Who has played the man? I've referred to your comments, and your contribution, not to you.
Try to play the ideas discussed next time. Labeling them as wrong, making comments about the post and avoiding to address them is playing the man, not the ball. And, as you said it yourself, these ideas are not exactly mainstream buddhism, they're more like the 0.01%:
So you send me stuff about transcendental unities which is heretical here, for some reason they make me a moderator, and only then do you finish me off with a conversion to Mahayana! Get thee behind me, Mara... :jumping:
This may be NananandaWheel, but still many people here are normal buddhist from other groups. You should not be surprised when finding people contradicting your ideas sometimes. You should not feel like there is something super strange going on when that happens, and be quick to consider people not agreeing with your ideas as having a problem with you or something, then try making fun of them and answer in tendentious ways. This is called projecting. If you see a person discussing an idea, then consider discussing the idea too, rather than answering in tendentious way, feeling like all he really wanted to do is to personally attack you or something. Remember these ideas expressed are anything but popular within the buddhist world, as you yourself said. It's only normal to have people on this forum not agree with them.

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Re: "Is there a Self?"

Post by Saengnapha » Fri Feb 09, 2018 2:00 am

aflatun wrote:
Thu Feb 08, 2018 6:24 pm
Circle5 wrote:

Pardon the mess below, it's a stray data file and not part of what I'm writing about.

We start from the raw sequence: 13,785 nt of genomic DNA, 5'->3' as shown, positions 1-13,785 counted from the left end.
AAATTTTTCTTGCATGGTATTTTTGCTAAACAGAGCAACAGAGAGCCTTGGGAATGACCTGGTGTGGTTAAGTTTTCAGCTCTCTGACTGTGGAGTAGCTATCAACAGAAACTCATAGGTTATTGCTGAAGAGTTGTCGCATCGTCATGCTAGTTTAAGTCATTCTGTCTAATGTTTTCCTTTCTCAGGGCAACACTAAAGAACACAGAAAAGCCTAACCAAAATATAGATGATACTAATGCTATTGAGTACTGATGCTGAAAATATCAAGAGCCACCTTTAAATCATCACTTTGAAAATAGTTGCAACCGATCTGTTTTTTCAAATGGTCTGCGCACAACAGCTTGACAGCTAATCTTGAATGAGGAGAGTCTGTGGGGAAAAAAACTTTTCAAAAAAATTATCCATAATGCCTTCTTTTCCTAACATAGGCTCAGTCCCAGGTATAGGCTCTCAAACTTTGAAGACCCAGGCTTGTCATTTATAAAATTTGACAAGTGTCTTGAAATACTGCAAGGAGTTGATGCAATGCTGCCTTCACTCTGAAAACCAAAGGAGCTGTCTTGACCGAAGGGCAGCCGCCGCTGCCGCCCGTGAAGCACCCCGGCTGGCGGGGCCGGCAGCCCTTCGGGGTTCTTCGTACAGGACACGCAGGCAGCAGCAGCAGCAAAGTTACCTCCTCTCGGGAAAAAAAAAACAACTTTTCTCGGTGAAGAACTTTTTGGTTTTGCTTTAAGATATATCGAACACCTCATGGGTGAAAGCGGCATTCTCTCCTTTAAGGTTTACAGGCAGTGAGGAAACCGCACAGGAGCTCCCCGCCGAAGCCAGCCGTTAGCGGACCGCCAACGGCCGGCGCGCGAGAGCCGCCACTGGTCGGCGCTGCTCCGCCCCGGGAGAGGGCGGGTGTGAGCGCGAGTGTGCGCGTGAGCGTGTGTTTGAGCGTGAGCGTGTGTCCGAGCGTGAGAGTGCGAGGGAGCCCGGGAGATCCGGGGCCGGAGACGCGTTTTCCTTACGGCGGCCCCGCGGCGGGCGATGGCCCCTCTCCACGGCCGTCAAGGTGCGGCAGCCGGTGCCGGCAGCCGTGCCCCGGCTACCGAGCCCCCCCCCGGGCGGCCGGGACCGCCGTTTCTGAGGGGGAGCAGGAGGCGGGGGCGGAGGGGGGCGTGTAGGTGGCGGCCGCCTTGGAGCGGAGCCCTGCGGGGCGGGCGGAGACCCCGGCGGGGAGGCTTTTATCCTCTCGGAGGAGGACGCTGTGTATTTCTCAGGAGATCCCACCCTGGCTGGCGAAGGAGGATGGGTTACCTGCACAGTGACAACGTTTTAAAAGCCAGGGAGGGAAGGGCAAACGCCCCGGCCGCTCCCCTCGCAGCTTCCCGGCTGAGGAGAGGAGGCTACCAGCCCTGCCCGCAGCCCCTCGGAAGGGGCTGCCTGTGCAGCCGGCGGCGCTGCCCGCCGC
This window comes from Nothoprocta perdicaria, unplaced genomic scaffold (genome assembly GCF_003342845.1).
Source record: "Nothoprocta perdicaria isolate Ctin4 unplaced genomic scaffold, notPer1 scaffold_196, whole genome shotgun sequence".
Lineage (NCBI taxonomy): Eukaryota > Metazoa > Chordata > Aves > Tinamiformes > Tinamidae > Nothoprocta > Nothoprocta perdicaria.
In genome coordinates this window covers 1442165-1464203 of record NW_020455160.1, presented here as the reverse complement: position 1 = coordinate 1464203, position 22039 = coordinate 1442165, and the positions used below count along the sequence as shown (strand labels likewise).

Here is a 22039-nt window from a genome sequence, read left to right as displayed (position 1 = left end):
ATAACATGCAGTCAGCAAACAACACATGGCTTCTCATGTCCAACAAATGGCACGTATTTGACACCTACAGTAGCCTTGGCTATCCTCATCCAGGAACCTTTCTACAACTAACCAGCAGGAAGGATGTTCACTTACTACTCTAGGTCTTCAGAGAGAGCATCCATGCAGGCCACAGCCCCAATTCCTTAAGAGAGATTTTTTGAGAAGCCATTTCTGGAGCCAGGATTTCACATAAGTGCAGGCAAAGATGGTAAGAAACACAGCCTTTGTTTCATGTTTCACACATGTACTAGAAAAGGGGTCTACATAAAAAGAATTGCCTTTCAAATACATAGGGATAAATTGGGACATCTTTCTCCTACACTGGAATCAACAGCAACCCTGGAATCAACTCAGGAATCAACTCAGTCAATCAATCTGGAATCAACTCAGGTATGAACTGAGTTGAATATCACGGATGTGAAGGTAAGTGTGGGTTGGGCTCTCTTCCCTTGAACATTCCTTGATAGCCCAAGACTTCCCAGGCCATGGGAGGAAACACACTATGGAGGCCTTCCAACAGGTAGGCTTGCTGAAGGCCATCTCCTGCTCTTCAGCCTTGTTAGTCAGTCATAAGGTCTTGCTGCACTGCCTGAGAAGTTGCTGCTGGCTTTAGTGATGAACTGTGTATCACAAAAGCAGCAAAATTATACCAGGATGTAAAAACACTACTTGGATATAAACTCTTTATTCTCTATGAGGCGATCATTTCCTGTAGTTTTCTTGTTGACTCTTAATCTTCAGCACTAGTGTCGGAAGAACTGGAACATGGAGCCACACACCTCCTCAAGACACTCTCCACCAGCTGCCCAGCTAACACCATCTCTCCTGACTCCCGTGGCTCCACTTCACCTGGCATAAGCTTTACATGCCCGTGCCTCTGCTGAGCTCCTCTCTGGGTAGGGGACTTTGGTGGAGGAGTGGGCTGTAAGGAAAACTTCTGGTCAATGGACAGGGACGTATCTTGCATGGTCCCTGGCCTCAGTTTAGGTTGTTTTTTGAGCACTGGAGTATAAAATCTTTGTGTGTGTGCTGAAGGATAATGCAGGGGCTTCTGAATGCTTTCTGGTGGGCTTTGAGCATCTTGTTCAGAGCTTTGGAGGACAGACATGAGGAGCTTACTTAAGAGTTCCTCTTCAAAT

Thu Feb 08, 2018 6:02 pm
Saengnapha wrote:
Thu Feb 08, 2018 3:03 am
Taking a position:Wrong View
Not taking a position:Wrong View

No position can be held as all are impermanent and conceptualized. If we don't move past this point, we repeat, repeat, repeat........
Also, check nr 14:

14. The one who evades all questions thinking that answering them would be “attachment” to something.

https://dhammawiki.com/index.php?title= ... wrong_view
I'm not a moderator, but I'd love it if the both of you kept your evangelizing out of this thread. This thread is about a Neo Kantian critique of Humean "no self" and as we've discussed scriptural authority is out of bounds here.
Sorry.

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Re: "Is there a Self?"

Post by aflatun » Fri Feb 09, 2018 2:54 am

Saengnapha wrote:
Fri Feb 09, 2018 2:00 am
Sorry.
Thank you, its much appreciated, and I mean that.
"People often get too quick to say 'there's no self. There's no self...no self...no self.' There is self, there is focal point, its not yours. That's what not self is."

Ninoslav Ñāṇamoli
Senses and the Thought-1, 42:53

"Those who create constructs about the Buddha,
Who is beyond construction and without exhaustion,
Are thereby damaged by their constructs;
They fail to see the Thus-Gone.

That which is the nature of the Thus-Gone
Is also the nature of this world.
There is no nature of the Thus-Gone.
There is no nature of the world."

Nagarjuna
MMK XXII.15-16

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Sam Vara
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Re: "Is there a Self?"

Post by Sam Vara » Fri Feb 09, 2018 7:27 am

Circle5 wrote:
Fri Feb 09, 2018 1:10 am

Try to play the ideas discussed next time. Labeling them as wrong, making comments about the post and avoiding to address them is playing the man, not the ball.
I have responded to your ideas, both here and on the thread which this gave rise to. They show little or no understanding of the topic, but when I point this out, all I get is reiteration and stock irrelevancies, such as analogies about computers or bushmen. If I labelled such ideas as right, you might be happier, but I would be breaking a precept. That's a point about the ideas, not you, so the ball is played and not the man.
This may be NananandaWheel, but still many people here are normal buddhist from other groups.